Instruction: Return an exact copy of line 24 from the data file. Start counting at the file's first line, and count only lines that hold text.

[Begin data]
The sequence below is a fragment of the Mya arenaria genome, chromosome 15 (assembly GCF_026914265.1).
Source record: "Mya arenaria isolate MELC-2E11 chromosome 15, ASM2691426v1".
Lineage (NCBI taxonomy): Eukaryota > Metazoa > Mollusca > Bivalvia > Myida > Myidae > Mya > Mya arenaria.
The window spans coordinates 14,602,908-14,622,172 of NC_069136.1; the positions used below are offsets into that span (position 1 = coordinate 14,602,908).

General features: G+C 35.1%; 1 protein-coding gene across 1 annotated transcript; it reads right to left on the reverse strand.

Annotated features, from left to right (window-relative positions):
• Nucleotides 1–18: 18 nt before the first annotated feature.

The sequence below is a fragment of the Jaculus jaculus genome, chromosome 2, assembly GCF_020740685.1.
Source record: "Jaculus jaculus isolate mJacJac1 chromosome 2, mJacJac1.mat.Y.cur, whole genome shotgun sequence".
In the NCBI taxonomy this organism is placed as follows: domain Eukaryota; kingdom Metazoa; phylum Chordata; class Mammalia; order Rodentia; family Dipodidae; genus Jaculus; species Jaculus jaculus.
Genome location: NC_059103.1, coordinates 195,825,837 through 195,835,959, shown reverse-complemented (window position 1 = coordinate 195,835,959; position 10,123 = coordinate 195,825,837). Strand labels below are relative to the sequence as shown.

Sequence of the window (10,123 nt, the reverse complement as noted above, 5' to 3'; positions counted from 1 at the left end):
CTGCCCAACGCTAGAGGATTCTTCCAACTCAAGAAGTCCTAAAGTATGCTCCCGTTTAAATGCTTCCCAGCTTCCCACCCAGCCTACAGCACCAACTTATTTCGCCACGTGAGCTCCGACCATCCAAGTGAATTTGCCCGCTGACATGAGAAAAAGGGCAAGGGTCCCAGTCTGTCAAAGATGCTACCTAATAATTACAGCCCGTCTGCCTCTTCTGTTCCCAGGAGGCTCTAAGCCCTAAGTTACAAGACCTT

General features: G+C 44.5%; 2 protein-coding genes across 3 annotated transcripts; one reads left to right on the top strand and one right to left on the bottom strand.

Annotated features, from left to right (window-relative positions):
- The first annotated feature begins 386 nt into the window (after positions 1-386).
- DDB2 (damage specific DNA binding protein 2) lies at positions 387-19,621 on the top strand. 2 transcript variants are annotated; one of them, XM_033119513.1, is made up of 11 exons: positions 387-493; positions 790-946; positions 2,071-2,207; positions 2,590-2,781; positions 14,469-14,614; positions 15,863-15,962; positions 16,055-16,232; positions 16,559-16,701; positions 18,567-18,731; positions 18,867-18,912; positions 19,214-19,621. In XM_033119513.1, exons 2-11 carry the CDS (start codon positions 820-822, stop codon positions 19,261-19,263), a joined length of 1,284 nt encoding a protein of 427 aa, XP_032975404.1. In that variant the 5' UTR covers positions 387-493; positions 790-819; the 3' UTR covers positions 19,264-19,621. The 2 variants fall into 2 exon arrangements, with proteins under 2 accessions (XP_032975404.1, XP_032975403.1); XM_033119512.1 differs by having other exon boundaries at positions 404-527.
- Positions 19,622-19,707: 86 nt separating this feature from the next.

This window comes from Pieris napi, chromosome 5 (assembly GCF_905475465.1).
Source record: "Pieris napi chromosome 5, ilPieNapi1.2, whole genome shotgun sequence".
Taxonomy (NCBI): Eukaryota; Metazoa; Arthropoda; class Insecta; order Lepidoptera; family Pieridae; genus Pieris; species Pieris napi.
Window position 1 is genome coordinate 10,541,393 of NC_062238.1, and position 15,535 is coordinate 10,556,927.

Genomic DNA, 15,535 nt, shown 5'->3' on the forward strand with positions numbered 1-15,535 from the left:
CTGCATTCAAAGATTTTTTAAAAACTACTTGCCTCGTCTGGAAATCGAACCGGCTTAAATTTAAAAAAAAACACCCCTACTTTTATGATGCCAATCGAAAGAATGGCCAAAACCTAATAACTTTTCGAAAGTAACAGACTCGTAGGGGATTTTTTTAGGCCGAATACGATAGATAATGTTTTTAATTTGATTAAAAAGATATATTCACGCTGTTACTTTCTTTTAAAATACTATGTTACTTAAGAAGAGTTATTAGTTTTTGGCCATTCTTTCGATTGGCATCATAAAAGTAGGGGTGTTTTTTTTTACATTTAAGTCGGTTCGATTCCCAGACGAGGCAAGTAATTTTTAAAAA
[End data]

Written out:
CTGCATTCAAAGATTTTTTAAAAACTACTTGCCTCGTCTGGAAATCGAACCGGCTTAAATTTAAAAAAAAACACCCCTACTTTTATGATGCCAATCGAAAGAATGGCCAAAACCTAATAACTTTTCGAAAGTAACAGACTCGTAGGGGATTTTTTTAGGCCGAATACGATAGATAATGTTTTTAATTTGATTAAAAAGATATATTCACGCTGTTACTTTCTTTTAAAATACTATGTTACTTAAGAAGAGTTATTAGTTTTTGGCCATTCTTTCGATTGGCATCATAAAAGTAGGGGTGTTTTTTTTTACATTTAAGTCGGTTCGATTCCCAGACGAGGCAAGTAATTTTTAAAAA